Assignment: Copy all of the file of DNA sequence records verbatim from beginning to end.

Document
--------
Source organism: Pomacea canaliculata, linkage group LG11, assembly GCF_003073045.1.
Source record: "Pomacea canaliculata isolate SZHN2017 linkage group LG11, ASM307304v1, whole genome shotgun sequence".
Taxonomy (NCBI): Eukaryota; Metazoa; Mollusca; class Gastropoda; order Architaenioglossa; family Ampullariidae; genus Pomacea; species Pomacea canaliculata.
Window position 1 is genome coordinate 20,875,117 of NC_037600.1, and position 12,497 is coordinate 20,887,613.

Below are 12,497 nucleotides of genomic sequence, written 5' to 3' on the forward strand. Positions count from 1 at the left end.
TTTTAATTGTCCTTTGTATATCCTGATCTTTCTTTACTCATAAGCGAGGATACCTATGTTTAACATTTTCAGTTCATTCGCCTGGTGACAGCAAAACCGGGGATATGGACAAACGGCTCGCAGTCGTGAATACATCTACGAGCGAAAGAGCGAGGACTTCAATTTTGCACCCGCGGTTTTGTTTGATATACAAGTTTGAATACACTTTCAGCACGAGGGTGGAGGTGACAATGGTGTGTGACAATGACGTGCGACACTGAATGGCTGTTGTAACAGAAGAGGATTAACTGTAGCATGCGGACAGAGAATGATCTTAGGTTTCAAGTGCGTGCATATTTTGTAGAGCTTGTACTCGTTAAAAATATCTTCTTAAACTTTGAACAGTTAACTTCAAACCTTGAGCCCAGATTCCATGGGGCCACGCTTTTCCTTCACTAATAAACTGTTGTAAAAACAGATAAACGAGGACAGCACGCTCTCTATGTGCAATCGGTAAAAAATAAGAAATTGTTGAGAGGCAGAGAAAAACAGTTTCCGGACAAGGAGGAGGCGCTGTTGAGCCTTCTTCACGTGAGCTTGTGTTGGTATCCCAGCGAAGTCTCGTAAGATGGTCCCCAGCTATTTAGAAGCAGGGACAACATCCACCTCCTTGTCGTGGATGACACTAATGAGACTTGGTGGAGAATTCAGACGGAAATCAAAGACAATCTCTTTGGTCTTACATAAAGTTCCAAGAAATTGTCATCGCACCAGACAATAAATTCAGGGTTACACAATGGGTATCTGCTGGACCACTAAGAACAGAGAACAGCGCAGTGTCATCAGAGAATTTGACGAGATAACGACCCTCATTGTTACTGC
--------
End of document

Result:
Source organism: Pomacea canaliculata, linkage group LG11, assembly GCF_003073045.1.
Source record: "Pomacea canaliculata isolate SZHN2017 linkage group LG11, ASM307304v1, whole genome shotgun sequence".
Taxonomy (NCBI): Eukaryota; Metazoa; Mollusca; class Gastropoda; order Architaenioglossa; family Ampullariidae; genus Pomacea; species Pomacea canaliculata.
Window position 1 is genome coordinate 20,875,117 of NC_037600.1, and position 12,497 is coordinate 20,887,613.

Below are 12,497 nucleotides of genomic sequence, written 5' to 3' on the forward strand. Positions count from 1 at the left end.
TTTTAATTGTCCTTTGTATATCCTGATCTTTCTTTACTCATAAGCGAGGATACCTATGTTTAACATTTTCAGTTCATTCGCCTGGTGACAGCAAAACCGGGGATATGGACAAACGGCTCGCAGTCGTGAATACATCTACGAGCGAAAGAGCGAGGACTTCAATTTTGCACCCGCGGTTTTGTTTGATATACAAGTTTGAATACACTTTCAGCACGAGGGTGGAGGTGACAATGGTGTGTGACAATGACGTGCGACACTGAATGGCTGTTGTAACAGAAGAGGATTAACTGTAGCATGCGGACAGAGAATGATCTTAGGTTTCAAGTGCGTGCATATTTTGTAGAGCTTGTACTCGTTAAAAATATCTTCTTAAACTTTGAACAGTTAACTTCAAACCTTGAGCCCAGATTCCATGGGGCCACGCTTTTCCTTCACTAATAAACTGTTGTAAAAACAGATAAACGAGGACAGCACGCTCTCTATGTGCAATCGGTAAAAAATAAGAAATTGTTGAGAGGCAGAGAAAAACAGTTTCCGGACAAGGAGGAGGCGCTGTTGAGCCTTCTTCACGTGAGCTTGTGTTGGTATCCCAGCGAAGTCTCGTAAGATGGTCCCCAGCTATTTAGAAGCAGGGACAACATCCACCTCCTTGTCGTGGATGACACTAATGAGACTTGGTGGAGAATTCAGACGGAAATCAAAGACAATCTCTTTGGTCTTACATAAAGTTCCAAGAAATTGTCATCGCACCAGACAATAAATTCAGGGTTACACAATGGGTATCTGCTGGACCACTAAGAACAGAGAACAGCGCAGTGTCATCAGAGAATTTGACGAGATAACGACCCTCATTGTTACTGC